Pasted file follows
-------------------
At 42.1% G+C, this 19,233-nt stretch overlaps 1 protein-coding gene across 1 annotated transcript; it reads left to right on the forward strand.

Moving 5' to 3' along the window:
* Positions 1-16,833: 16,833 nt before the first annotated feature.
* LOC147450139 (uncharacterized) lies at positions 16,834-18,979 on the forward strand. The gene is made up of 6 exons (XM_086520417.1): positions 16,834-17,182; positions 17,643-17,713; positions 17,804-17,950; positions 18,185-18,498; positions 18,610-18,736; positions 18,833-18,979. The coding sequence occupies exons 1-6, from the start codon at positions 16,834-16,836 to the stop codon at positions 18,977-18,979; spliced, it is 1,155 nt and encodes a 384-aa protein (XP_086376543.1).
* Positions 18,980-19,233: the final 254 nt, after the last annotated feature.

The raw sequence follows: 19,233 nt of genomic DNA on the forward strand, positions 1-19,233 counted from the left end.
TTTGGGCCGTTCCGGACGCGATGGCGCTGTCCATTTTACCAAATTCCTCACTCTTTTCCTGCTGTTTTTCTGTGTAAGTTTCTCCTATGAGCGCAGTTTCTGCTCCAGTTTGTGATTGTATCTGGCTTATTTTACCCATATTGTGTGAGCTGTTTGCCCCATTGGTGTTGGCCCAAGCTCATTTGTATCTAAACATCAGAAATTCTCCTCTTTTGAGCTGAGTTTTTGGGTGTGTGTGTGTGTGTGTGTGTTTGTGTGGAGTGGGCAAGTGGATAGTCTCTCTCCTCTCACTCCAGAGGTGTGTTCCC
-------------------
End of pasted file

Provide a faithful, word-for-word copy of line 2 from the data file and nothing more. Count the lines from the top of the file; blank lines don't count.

Moving 5' to 3' along the window: